MONCKS CORNER -- Another small airport near Charleston is getting a face-lift, and it could help attract new jobs.
Berkeley County got a $3.5 million federal grant to repave the county airport and improve drainage and lighting, officials announced last week.
The money to keep the airport safe comes from the Federal Aviation Authority.
The county also is working on a plan to extend the runway to handle corporate jets.
An airport near a plant site is often a key factor in attracting a new industry, Berkeley County Supervisor Dan Davis said.
"Having an airport that supports business jet travel is very important," he said.
DuPont is one of several industries near the Berkeley County Airport, along with Google and others. DuPont Plant Manager Ellis McGaughy said the airport is an important factor.
"A lot of these executives are on a very tight schedule (and don't have time to fly into the Charleston International Airport and drive to Berkeley County)," he said. "It (the expansion) has a potential to be very beneficial for all the industries in this area."
The Charleston Executive Airport on Johns Island completed a renovation earlier this year. Executives often fly in for meetings at The Sanctuary on Kiawah Island.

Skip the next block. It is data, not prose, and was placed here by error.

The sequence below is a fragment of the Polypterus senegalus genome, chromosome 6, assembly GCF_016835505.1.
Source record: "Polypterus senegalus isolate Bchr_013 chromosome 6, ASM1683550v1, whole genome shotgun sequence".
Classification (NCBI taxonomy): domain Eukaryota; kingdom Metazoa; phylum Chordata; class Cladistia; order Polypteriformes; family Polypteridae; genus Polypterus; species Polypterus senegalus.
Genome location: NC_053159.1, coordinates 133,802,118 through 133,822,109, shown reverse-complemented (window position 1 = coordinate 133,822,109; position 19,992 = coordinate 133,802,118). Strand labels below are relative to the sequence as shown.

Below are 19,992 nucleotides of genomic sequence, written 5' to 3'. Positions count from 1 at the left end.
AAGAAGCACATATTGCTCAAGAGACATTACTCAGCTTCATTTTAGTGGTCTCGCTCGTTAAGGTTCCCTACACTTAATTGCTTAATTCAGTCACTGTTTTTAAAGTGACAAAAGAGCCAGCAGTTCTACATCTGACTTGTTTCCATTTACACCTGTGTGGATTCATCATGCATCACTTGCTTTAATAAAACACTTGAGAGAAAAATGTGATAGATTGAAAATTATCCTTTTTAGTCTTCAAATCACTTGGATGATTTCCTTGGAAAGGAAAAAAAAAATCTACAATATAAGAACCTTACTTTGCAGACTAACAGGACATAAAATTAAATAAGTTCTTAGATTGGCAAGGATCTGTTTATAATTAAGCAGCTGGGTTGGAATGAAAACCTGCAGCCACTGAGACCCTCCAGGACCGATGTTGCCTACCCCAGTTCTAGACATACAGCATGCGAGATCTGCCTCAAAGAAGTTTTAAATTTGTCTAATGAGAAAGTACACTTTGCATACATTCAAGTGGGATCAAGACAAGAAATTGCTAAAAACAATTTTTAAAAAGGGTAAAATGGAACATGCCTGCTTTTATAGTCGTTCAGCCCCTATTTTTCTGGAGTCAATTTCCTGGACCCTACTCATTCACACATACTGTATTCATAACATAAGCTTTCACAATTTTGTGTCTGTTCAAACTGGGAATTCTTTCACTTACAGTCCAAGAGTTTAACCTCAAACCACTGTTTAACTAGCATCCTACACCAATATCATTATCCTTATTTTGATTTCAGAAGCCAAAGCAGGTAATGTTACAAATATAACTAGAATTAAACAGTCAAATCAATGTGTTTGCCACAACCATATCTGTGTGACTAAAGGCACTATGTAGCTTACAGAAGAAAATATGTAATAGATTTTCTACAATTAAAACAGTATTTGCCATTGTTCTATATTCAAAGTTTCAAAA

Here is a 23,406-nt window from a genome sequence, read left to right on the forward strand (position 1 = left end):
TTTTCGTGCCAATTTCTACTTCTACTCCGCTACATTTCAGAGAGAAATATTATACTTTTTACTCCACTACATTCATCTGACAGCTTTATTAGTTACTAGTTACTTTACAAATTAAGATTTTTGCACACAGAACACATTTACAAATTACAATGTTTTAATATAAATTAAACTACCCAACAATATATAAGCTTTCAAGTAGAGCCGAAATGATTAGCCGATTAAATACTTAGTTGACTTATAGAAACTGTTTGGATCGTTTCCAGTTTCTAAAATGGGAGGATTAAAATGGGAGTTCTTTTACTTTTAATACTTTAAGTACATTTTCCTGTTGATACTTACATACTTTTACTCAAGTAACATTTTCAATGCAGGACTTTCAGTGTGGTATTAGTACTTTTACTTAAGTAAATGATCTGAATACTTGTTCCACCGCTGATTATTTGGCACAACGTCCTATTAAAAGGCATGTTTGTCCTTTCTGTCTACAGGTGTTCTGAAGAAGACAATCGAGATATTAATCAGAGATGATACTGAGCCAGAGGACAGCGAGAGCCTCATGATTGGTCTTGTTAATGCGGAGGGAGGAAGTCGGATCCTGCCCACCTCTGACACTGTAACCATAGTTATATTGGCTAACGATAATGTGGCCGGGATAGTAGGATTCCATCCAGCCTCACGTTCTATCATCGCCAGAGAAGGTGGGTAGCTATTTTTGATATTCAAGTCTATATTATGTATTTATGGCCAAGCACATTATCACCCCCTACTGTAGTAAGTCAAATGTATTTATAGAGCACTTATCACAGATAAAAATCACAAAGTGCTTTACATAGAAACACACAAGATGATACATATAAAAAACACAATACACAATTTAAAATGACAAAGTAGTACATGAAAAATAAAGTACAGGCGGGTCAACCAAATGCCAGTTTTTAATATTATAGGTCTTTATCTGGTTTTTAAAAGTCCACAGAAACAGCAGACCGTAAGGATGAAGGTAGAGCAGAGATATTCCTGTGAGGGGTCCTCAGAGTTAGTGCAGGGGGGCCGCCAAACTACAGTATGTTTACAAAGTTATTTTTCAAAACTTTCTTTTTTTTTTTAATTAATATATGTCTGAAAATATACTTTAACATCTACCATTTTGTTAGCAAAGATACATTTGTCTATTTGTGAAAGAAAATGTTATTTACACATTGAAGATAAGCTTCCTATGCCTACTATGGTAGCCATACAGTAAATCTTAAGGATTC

Mount Pleasant Regional Airport opened a new terminal in March 2009. At the opening, state Commerce Department Division of Aeronautics Executive Director Paul Werts said that without these small airports, American industries could not compete in a global environment.
Most corporate jets require a 5,000-foot runway, and the Berkeley County runway is closer to 4,350 feet.
Berkeley Electric Cooperative and Home Telephone kicked in $1.2 million to start the extension project, which is in the mapping phase now. The money was set aside for economic development under the state's Utility Tax Credit Program, Berkeley Electric Cooperative Manager of Economic Development Mark Gaddy said.
Several proposed extension routes are mapped out in an environmental assessment report, and the FAA has to approve the plan.
The preferred route would disturb 10 to 15 acres of wetlands to the south of the runway. An alternative goes 650 feet north toward Whitesville Road, but that would encroach on houses, County Engineer Frank Carson said. A third route splits the difference and goes 400 feet south and 250 feet north. Carson expects the FAA to favor the southern route.
Coastal Conservation League Program Director Nancy Vinson said expanding an airport is certainly an important project, and she only opposes wetlands permits when the disturbance is significant and when there are reasonable alternatives. She had not yet studied the airport plans.
"We look forward to reviewing the details of this airport expansion proposal," she said.
Work on repaving the existing runway and improving drainage and lighting should start within the next 30 to 45 days, Carson said.
The schedule of the extension depends on the FAA approving the route and then getting the permits. That probably will take another two years or so, Carson said.
Reach Dave Munday at 937-5553 or email@example.com.